An excerpt from Berklee professor of guitar Robin Stone, from a forthcoming Rock Guitar Improvisation course that I've been editing for Berkleemusic.com:
"Musicians are creatures of habit when it comes to learning new concepts and as the saying goes, 'old habits die hard. Musicians who have been playing for a few years tend to play within their established comfort zones. They know some tunes, have some licks down, and for the most part stick to what they already know. The only way to evolve and progress as a musician is to explore those areas of your playing that you don't have together. I always suggest to my students here at Berklee that every time they practice, they should work on the material they want to work on for some of the practice session but also pick one topic or concept that they are not well versed in and work on that as well. A typical example would be a rock-based student learning a jazz standard. Practicing things you already know is a good idea—we all understand that repetition is an important factor in one's playing technique and vocabulary. However, learning new concepts, though frustrating at times, will advance your playing beyond your current comfort zone and keep your improvisational ideas fresh."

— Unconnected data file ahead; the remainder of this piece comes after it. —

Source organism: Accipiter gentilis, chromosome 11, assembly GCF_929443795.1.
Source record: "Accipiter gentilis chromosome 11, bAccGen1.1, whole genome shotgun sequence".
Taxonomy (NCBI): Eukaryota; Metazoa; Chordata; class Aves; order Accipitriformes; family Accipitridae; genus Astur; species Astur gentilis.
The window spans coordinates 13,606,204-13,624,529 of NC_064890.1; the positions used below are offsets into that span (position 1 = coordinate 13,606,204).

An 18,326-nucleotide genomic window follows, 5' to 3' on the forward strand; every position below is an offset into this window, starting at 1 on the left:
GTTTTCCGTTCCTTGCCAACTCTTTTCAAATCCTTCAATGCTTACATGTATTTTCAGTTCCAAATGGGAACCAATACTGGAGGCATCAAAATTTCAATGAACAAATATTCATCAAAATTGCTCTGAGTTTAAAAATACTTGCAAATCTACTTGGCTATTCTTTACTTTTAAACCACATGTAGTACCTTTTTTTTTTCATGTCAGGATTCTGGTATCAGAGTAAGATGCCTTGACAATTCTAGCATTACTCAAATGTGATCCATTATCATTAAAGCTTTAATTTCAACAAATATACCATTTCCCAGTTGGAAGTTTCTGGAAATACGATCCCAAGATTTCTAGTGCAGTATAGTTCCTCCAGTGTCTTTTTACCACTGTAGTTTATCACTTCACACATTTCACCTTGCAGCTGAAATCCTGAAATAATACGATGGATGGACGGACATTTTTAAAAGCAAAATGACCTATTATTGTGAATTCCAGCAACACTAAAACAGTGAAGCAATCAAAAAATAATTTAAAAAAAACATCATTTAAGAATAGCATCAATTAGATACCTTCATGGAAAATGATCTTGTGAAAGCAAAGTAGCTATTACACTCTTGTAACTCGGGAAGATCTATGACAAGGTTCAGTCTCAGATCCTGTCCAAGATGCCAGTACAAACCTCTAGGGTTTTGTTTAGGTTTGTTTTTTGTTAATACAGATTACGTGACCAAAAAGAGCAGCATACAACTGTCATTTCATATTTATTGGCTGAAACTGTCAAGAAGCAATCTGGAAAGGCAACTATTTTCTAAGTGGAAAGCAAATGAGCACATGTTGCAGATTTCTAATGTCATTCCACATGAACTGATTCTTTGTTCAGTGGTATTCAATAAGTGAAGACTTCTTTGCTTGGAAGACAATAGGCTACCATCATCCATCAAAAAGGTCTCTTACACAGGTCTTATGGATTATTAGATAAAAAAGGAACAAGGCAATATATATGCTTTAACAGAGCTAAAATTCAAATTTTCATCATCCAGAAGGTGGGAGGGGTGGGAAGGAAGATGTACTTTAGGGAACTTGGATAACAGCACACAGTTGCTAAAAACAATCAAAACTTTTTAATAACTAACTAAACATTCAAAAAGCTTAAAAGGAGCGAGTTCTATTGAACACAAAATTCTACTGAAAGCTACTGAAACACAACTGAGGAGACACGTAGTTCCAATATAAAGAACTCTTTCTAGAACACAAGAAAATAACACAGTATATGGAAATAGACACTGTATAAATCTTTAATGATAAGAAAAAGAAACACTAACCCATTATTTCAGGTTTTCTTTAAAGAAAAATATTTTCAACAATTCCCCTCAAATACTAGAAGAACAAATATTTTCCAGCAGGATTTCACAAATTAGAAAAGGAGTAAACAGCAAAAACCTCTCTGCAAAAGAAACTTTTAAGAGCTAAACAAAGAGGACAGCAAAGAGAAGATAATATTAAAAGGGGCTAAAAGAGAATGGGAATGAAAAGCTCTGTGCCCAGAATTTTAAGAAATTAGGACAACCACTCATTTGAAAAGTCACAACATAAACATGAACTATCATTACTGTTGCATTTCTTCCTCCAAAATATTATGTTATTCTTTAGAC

Remember to add "new" skills to your routine on a regular basis... but don't just dabble with them and then start something else that's also new. Keep them in your regular routine until you've mastered them, then add something else that is new.
Just like "there's no such thing as very pregnant" -- there's no such thing as "half learning." You've either learned it or you haven't learned it yet. You can be working on learning, but no such thing as "half learning."